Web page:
Hillary Lindsay Inducted into Songwriter Hall of Fame

Published on 14 June 2024 at 18:34

Hillary performs “Blue Ain’t Your Color” with Keith Urban at the 2024 Songwriters Hall of Fame ceremony June 13 in NYC. She co-wrote the song, which received two Grammy nominations and was the CMA Single of the Year in 2017. 

Washington’s Hillary Lindsey joined music luminaries REM, Steely Dan, Timbaland (Timothy Mosely), and Oscar winner Dean Pitchford in NYC June 13th for induction into the Songwriters Hall of Fame.

Hillary grew up on South Alexander Avenue with her sisters Lauren and Taylor, and parents Kathy and Ricky Lindsey. For many years, her family operated a Ford dealership in Washington. 

Her musical talents seem to be hereditary —  her father was a drummer — and inevitable.  She started writing songs at age two, and went on to sing in her church choir. She won her first award at age eight in the local Kiwanis Talent Showcase. As a child, she covered country and pop hits with a karaoke machine and dreamed up melodies on the family piano. 

"At that point I assumed that all of those artists wrote their own songs," Lindsey told NPR’s “Morning Edition”. "So when I moved to Nashville, that was my assumption and I was wanting to be an artist and also write my own songs.” 

As a youngster, she won 4-H singing competitions and participated in the 4-H traveling performing arts group, “Clovers & Co”. Lindsey eventually graduated from Washington-Wilkes Comprehensive High School, and moved to Nashville in 1994 to attend Belmont University’s Music Business School. Hillary quickly became an active part of the industry, earning a publishing deal and shortly celebrated her first in a long string of hits — by her senior year she signed her first publishing deal. In 2002 she celebrated her first #1 hit – “Blessed” by Martina McBride.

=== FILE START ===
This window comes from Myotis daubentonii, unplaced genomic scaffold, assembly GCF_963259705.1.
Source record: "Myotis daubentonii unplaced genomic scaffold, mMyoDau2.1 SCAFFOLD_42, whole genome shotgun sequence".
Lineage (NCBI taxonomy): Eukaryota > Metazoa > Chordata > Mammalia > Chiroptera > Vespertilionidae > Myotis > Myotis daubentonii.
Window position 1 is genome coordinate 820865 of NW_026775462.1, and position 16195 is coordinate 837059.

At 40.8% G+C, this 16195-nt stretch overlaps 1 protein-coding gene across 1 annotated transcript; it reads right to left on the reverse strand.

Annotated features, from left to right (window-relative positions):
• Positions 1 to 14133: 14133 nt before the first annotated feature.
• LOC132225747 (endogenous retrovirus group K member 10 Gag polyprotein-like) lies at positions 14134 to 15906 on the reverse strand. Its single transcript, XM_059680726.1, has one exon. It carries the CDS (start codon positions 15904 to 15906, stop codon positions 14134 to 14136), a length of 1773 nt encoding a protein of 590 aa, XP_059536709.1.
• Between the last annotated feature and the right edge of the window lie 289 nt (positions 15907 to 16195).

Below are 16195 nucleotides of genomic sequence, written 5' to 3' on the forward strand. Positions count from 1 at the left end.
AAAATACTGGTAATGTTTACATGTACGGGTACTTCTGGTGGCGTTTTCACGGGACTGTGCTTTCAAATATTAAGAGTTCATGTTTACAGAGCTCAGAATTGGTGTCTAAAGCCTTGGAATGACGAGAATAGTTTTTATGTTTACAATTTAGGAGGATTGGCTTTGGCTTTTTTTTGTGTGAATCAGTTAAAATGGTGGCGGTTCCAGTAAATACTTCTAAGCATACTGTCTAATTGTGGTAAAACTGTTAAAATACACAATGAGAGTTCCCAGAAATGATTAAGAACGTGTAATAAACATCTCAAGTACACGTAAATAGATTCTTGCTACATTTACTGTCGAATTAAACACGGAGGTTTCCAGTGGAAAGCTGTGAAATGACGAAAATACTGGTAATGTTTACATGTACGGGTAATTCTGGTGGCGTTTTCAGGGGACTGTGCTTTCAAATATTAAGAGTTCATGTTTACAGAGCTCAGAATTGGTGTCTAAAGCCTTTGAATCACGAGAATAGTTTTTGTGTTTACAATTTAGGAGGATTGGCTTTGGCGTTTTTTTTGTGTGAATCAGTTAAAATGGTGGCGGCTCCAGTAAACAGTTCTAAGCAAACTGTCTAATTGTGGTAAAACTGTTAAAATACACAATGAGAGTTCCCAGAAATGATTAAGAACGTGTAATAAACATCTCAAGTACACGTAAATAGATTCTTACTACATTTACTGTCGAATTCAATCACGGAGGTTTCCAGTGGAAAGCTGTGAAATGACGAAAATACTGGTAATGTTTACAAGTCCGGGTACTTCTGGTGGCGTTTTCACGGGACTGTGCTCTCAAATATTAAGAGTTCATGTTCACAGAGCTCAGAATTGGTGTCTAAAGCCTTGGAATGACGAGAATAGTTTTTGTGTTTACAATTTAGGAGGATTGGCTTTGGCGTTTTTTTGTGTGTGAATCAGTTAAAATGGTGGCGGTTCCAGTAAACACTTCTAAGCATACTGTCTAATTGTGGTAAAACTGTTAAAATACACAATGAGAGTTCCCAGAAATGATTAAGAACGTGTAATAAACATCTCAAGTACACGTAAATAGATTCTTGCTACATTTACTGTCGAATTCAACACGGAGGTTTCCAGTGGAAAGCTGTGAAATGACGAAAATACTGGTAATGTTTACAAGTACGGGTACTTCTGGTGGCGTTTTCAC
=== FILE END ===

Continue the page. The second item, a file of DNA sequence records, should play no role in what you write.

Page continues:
With twenty-seven number-one songs under her belt, Hillary’s songs have been recorded by Lady Gaga, Keith Urban, Carrie Underwood, Taylor Swift, Morgan Wallen, Florida Georgia Line, Kacey Musgraves, Luke Bryan, Little Big Town, Dierks Bently, Tim McGraw, Kelsea Ballerini, HARDY, Gary Allan, Lady A, and countless others – including a career total (so far) of five CMA Triple Play Awards – in 2010, 2014, 2016, 21017 and 2021, honoring  songwriters who have penned at least three chart-topping hits within a 12-month period. In 2020 and 2021, she was awarded with back-to-back ACM Songwriter of the Year awards. In 2022, Hillary was inducted into the Nashville Songwriters Hall of Fame.

Her many other awards include GRAMMYs for Best Country Song for “Jesus Take The Wheel” (Carrie Underwood) in 2007 and “Girl Crush” (Little Big Town) in 2016. “Girl Crush” also earned honors for CMA Song of the Year and Single of the Year in 2015 and topped the Billboard Hot Country Songs chart for a record-breaking 13 weeks. Hillary’s award-winning “Blue Ain’t Your Color” won NSAI Song of the Year for 2017.